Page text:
times_by_nrot[nrot].append(ts[i])
times_by_nrot2[nrot].append(ts2[i])
```

In [294]:

```
figsize(8,8)
fig, ax1 = plt.subplots()
ax2 = ax1.twinx()
ax2.plot([x for x,y in counts],[y for x,y in counts],linestyle='--', color='r')
ax2.set_ylabel('num structs')
means = [(x,np.average(times_by_nrot[x]),np.std(times_by_nrot[x])) for x,_ in counts]
means = sorted(means)
ax1.errorbar([x for x,y,z in means],[y for x,y,z in means],yerr=[z for x,y,z in means],label="ETKDG-50")
means = [(x,np.average(times_by_nrot2[x]),np.std(times_by_nrot2[x])) for x,_ in counts]
means = sorted(means)
ax1.errorbar([x for x,y,z in means],[y for x,y,z in means],yerr=[z for x,y,z in means],label="DG-50")
ax1.set_ylabel('time (s)');
ax1.set_xlabel('num_rotatable')
ax1.legend();
ax2.grid(axis='y')
ax1.grid(axis='x')
ax1.set_ybound(0,3)
```

Adding rotatable bonds causes conformation generation to take longer. This isn't a huge surprise.

# Impact of force-field minimization¶

David also does an analysis of the impact of UFF minimization on the RMSD values. I'm not going to repeat exactly that, but it is worth seeing if minimizing the conformations improves the RMSDs. We'll do that here with UFF.

In [172]:

```
minms = [Chem.Mol(m) for m in tms]
mintimes = []
for i,m in enumerate(minms):
t1 = time.time()
if not m.GetNumConformers():
continue
AllChem.UFFOptimizeMoleculeConfs(m,numThreads=0)
t2 = time.time()
mintimes.append(t2-t1)
if not i%500:
print("Done:",i)
```

In [173]:

```
minms_noh = [Chem.RemoveHs(m) for m in minms]
```

In [174]:

```
with open('../data/platinum_dataset_2017_01.chiral_confs.minimized.pkl','wb+') as outf:
pickle.dump((minms_noh,mintimes),outf)
```

In [175]:

```
rmsvs_min = defaultdict(list)
for m,tm in zip(ms_noh,minms_noh):
best = 1e8
cids = [x.GetId() for x in tm.GetConformers()]
for i,cid in enumerate(cids):
rms = AllChem.GetBestRMS(m,tm,probeConfId=cid)
best = min(rms,best)
if not i:
best_1 = best
if i<5:
best_5 = best
if i<20:
best_20 = best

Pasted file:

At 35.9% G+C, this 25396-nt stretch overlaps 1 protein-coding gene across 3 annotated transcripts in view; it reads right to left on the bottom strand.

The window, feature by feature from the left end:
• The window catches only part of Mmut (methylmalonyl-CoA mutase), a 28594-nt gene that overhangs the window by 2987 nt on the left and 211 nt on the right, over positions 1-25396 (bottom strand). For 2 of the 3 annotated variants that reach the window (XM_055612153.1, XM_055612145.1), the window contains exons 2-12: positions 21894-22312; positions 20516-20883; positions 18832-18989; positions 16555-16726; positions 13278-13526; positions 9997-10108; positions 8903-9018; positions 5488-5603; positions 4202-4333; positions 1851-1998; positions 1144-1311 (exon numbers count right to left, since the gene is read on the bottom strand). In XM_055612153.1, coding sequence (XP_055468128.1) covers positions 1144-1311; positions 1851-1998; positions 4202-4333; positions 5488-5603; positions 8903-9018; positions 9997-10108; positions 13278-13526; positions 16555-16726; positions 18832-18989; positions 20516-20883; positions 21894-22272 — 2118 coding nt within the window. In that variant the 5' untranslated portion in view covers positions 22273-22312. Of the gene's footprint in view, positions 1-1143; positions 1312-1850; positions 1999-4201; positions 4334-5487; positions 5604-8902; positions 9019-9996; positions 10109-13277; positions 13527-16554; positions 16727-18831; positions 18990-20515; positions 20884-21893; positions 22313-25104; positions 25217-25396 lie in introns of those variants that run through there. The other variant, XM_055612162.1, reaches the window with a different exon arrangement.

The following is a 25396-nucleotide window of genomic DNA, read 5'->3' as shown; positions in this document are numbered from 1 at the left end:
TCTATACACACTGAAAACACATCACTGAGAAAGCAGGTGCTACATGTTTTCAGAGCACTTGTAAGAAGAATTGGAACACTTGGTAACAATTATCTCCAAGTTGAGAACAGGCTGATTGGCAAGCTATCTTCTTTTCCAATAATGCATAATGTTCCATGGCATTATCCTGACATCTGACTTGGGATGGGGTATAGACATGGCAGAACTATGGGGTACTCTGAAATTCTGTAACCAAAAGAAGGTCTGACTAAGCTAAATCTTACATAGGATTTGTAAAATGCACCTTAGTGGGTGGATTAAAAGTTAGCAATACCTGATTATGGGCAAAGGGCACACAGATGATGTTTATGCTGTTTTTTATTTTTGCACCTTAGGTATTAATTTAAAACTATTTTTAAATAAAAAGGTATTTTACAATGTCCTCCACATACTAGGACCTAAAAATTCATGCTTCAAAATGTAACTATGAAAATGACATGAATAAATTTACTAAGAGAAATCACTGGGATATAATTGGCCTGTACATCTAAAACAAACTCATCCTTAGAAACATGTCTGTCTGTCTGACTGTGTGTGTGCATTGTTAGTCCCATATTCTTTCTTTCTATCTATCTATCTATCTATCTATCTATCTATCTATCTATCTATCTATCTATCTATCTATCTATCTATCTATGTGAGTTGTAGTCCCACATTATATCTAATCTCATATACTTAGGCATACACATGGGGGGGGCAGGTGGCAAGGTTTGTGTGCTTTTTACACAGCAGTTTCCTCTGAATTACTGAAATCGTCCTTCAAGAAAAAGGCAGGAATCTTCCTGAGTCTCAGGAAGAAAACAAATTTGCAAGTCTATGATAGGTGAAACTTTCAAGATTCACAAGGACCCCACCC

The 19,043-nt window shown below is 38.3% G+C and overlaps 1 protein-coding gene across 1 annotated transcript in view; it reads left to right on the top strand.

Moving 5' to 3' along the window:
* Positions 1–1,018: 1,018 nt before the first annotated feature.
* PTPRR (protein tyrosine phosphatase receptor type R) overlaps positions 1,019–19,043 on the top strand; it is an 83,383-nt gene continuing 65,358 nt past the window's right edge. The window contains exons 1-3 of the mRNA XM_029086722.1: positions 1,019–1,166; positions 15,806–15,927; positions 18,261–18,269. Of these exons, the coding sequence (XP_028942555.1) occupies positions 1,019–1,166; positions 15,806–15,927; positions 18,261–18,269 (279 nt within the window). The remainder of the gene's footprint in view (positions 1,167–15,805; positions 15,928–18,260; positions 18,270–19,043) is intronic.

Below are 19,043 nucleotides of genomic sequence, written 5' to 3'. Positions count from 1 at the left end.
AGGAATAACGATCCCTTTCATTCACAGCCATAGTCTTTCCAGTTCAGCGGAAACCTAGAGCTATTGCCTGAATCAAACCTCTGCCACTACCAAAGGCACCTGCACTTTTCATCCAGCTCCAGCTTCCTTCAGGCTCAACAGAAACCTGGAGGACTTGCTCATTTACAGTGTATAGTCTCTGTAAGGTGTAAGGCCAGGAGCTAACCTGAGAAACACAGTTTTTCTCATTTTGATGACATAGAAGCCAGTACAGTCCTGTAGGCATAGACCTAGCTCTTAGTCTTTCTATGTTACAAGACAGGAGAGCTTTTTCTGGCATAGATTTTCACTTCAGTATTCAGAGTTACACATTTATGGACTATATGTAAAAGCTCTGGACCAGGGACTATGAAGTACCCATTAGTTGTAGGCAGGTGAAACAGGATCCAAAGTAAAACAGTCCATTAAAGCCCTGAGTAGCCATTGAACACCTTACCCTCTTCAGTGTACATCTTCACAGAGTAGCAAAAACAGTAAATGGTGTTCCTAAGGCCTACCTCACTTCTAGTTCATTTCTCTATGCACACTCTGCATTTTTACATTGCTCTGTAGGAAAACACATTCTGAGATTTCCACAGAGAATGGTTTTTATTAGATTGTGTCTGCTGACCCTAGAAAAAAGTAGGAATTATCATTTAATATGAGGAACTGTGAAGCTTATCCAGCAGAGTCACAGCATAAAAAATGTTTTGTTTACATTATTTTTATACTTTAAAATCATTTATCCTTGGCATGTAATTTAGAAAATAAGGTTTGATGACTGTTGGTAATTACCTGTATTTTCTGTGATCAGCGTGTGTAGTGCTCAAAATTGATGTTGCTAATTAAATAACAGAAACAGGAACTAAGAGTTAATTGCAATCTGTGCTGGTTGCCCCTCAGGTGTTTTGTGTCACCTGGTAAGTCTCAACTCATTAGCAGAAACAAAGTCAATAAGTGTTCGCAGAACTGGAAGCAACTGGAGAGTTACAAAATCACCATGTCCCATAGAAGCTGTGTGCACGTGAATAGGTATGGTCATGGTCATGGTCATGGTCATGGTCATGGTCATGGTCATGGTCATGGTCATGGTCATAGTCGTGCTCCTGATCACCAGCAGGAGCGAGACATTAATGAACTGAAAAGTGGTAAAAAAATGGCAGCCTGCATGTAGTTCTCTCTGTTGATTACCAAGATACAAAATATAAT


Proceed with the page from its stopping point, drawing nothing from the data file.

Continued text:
if i<25:
best_25 = best
rmsvs_min[50].append(best)
rmsvs_min[1].append(best_1)
rmsvs_min[5].append(best_5)
rmsvs_min[20].append(best_20)
rmsvs_min[25].append(best_25)
```

In [176]:

```
rms_by_nrot_min = defaultdict(lambda:defaultdict(list))
for i,nrot in enumerate(nrots):
for k in rmsvs_min:
rms_by_nrot_min[k][nrot].append(rmsvs_min[k][i])
```

In [304]:

```
figsize(8,8)
fig, ax1 = plt.subplots()
ax2 = ax1.twinx()
ax2.plot([x for x,y in counts],[y for x,y in counts],linestyle='--', color='r')
ax2.set_ylabel('num structs')
for k in sorted(rms_by_nrot):
means = [(x,np.average(values_there(rms_by_nrot[k][x]))) for x,_ in counts]
means = sorted(means)
ax1.plot([x for x,y in means],[y for x,y in means],label="ETKDG"+str(k))
for k in (1,5,25,50):
means = [(x,np.average(values_there(rms_by_nrot_min[k][x]))) for x,_ in counts]
means = sorted(means)
ax1.plot([x for x,y in means],[y for x,y in means],linestyle=':',label="ETKDG_min"+str(k))
ax1.set_ylabel('mean(RMSD)');
ax1.set_xlabel('num_rotatable')
ax1.legend();
ax2.grid(axis='y')
ax1.grid(axis='x')
```

The impact is not large.

There's a lot more to be looked at here with the force fields, but this blog post is already getting fairly long, so I'm going to come back to that in a future post.

## 10 comments:

Is there a way to figure out what the optimal number of different conformations that can be obtained for a molecule, without having too much repetition?

I am studying three ligands and I'm interested in running MD with them. I'm using rdkit to get different conformers to do multiconformational RESP fitting on them to get the parameters for MD.

I'm using AllChem.EmbedMultipleConfs(m, n, AllChem.ETKDG()) where m is my molecule and n the number of conformations.

I'm building an rms matrix for each i, j conformer that is obtained and have noticed that some of the conformers are really quite similar to one another (not really surprising, this depends on the molecule's flexibility).

As an example, here is what the rms matrices look like for 20 and 100 conformers:

http://imgur.com/a/o6tB6

There is quite a high degree of repetition (conformers with rms < 0.6 Ã… which then share rms values with all the others, obviously). Is it possible to avoid/minimize this?

Best regards and thanks for the informative blog post!

Nevermind, just found that there is a pruning option... Will leave the comment anyway, since someone else might find it useful.

Dear Juan Eiros, can you please provide the reference to the "pruning option" - I have been looking for an hour and for some reason cannot find what you are referring too.

Thanks.

One of the conformation generation parameters that's used above is pruneRmsThresh. This provides a minimum RMSD that is used to remove conformers that are too similar.

Thanks Greg, appreciate it.

Hi again Greg,

Quick question, is the function of conformer generation (e.g. AllChem.EmbedMultipleConfs(m3, 10, AllChem.ETKDG()) capable of executing on a GPU/CUDA?

Thanks for all the great work you do.

No, the RDKit conformation generation is not currently capable of using the GPU.

So, does that mean that the core algorithm doesn't lend itself to being parallelized for the GPU or that the current code doesn't take advantage of the GPU?

Since I'm not a GPU expert, I don't have the knowledge required to answer the question.

Okay, fair enough.